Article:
I know, I know, it’s counterintuitive, but as summer pays its annual, six-month visit to the South, it’s important to know how to dress for success.
In an era when underclothes are getting way too much exposure for my taste, one example that is not only appropriate but expedient is men’s undershirts. In the South, it is not unusual to see the neck of a white, crew undershirt under a polo or golf shirt. It’s a secret Southern men have learned as they adapted to their humid environment.
First, let’s deal with the science. This may gross you out, but your body is secreting oils and fluids all the time. This stuff is what creates body odor and unsightly stains on your clothing, particularly the arm pits. You can avoid this mess showing up on your clothes by wearing an undershirt.
Among those aforementioned fluids is sweat. Southern summers induce sweating the way the smell of bacon induces salivating. No amount of antiperspirant can keep sweat from soaking your clothes. You need a barrier between your skin and your shirt. An undershirt not only traps moisture preventing it from soaking your outer clothes, it wicks the moisture away from your skin allowing evaporative cooling to take place. Hence, the title of today’s entry: stay cool by wearing more clothes.
Internet forums devoted to men’s fashion are divided on the topic, but as a long-time undershirt wearer, I can attest to the validity of the wicking and cooling properties of a T-shirt.
I routinely wore undershirts with my Sunday clothes as a kid and teenager, but it wasn’t until I got to college that I began wearing them under everyday casual wear. Attending school in Troy, Ala., I was exposed to what I thought at the time were pretty arcane fashion choices, one of which was undershirts with collared, knit pull-overs. In fact, I called it the “Troy Boy Look.” It consisted of a polo with white crew-neck undershirt showing through at the top, jeans, khakis or even khaki shorts with white socks and buck oxford shoes. Sounds real sporty, don’t it?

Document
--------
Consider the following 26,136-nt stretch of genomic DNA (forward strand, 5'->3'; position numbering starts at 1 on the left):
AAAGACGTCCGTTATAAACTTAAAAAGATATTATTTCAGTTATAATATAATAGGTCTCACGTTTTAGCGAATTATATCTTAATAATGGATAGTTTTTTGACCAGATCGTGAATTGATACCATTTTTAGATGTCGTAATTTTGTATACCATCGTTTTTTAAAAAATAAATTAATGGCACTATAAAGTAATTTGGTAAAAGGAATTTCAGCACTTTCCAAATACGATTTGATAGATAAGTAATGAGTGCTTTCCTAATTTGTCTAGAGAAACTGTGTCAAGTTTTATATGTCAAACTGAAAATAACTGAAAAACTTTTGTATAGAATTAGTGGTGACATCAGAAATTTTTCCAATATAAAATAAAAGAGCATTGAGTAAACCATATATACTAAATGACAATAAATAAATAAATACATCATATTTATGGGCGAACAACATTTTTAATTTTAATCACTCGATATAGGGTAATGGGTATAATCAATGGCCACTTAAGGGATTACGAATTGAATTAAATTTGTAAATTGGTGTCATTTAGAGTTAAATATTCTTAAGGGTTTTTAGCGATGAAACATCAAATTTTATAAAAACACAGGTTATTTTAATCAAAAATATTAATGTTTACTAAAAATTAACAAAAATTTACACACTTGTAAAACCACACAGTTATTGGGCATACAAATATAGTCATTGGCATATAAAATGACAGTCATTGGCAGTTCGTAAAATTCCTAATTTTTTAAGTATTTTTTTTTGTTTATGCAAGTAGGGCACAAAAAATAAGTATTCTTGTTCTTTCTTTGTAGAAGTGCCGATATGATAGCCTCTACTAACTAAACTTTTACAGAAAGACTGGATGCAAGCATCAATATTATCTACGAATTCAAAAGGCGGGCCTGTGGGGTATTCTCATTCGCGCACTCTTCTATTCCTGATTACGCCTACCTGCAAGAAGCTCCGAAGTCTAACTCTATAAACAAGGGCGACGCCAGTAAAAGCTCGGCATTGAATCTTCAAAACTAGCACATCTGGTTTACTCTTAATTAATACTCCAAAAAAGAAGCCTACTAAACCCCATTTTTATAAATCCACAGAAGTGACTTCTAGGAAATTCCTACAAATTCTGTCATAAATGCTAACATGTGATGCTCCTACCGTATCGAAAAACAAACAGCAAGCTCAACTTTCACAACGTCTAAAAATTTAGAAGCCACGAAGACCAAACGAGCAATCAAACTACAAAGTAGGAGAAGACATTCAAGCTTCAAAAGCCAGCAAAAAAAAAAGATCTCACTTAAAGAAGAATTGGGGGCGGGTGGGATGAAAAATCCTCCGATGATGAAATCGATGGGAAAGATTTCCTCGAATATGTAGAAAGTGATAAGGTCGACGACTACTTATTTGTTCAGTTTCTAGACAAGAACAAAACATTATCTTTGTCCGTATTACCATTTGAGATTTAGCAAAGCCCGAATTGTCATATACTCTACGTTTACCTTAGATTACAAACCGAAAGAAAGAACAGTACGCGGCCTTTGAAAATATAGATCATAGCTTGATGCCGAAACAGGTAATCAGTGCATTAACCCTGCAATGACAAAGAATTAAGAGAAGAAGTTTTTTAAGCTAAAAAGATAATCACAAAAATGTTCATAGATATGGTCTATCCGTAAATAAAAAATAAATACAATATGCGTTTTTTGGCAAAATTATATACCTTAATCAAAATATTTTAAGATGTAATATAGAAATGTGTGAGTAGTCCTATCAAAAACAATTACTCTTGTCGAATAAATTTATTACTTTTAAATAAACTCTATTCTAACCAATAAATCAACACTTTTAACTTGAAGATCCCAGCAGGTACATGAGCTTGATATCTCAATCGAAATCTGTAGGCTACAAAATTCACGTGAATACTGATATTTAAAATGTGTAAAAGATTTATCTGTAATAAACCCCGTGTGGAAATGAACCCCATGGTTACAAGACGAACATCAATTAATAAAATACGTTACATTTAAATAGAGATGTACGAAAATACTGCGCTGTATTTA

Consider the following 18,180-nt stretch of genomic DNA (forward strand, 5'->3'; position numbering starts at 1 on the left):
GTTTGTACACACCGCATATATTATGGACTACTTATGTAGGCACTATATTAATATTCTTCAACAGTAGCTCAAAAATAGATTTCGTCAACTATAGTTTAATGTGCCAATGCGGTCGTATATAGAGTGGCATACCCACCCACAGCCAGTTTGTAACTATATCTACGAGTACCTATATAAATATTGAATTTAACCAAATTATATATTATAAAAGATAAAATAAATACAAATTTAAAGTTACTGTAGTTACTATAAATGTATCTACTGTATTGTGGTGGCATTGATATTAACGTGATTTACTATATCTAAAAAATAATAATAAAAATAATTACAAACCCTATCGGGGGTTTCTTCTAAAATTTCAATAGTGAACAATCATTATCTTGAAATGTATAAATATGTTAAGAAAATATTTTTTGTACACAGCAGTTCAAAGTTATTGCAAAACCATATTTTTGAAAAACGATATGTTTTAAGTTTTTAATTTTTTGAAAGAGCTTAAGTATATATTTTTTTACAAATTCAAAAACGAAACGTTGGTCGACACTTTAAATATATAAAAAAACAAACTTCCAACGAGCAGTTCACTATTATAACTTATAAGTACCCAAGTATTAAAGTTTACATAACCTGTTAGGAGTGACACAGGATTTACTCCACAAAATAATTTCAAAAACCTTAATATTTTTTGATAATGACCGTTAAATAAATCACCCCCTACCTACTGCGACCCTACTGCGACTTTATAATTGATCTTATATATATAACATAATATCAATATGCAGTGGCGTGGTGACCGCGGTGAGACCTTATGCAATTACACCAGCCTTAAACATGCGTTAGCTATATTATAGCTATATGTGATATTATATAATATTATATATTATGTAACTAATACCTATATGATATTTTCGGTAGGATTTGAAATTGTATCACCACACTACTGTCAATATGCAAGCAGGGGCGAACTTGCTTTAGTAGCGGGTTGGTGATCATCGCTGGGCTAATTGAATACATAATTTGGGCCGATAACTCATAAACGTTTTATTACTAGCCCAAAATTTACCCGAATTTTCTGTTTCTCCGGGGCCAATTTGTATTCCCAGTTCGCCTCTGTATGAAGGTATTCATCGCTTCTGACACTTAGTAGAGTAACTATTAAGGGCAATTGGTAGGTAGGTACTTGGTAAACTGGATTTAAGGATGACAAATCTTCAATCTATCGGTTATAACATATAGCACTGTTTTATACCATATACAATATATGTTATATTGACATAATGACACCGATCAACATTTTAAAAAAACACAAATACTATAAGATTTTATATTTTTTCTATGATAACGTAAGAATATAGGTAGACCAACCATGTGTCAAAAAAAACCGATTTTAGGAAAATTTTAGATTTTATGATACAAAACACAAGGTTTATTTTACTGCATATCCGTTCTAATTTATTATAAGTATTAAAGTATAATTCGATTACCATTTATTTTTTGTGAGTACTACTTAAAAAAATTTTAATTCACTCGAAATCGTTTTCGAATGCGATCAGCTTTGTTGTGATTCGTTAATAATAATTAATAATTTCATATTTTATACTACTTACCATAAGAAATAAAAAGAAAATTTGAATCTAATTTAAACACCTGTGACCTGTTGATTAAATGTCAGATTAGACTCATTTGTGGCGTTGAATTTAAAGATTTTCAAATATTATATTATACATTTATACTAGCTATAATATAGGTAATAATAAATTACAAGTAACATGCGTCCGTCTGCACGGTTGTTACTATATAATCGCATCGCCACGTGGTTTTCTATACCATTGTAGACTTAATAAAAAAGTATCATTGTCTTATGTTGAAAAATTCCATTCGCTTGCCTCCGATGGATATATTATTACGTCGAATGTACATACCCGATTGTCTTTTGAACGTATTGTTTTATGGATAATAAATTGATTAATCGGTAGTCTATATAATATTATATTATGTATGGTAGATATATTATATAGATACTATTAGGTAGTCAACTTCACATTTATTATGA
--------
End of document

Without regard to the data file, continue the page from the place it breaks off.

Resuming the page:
I mocked it for a while before eventually assimiliating, mostly because of an Alabama girl who gave me wardrobe “suggestions.”
While I don’t wear white socks and bucks anymore, I have kept the undershirt as all-occasion wear. It has absorbed the sweat trickling down my back at a sweltering September day game at Sanford Stadium. It has provided an extra layer of insulation when a cool breeze kicked up during a round of golf (although I can’t remember the last time I played and couldn’t find my clubs with a map.) And I always wear them under my dress shirts as any self-respecting man should.
So while everyone else in society today is showing off their underwear distastefully, I think it’s OK for a little white to be visible at the collar of a polo. I have learned that fashion sometimes gives way to practicality, and with this particular style, cultural adaptation results from prevalence.
I’ll admit this style is headed in a weird direction. I recently discovered that Spanx, a company that makes women’s “controlling undergarments,” has moved into the market of men’s “compression undershirts.” No, I’m not talking about athletic compression wear that shows off rippling muscles and aids in athletic performance. The new “compression undershirts” by Spanx are essentially girdles for men. I can’t vouch for their effectiveness at “holding everything in,” but they do give you the same effect of showing a little white T-shirt at your collar.
Anyone not living in the South may be a bit confused by this week’s post, but I assure you, this is an issue confronting Southern men every day. And if you want to look and smell your best during the summer, you’ll proceed to the closest Wal-Mart and get yourself a pack of Hanes crewneck undershirts.
If they’re good enough for Michael Jordan, they’re good enough for me.
What’s your take on men’s undershirts? Do they really keep you cooler or is it psychosomatic? Do you find it tacky to see a man’s undershirt at the collar of his polo? Leave a comment below to help guide the fashion impaired on this Southern style.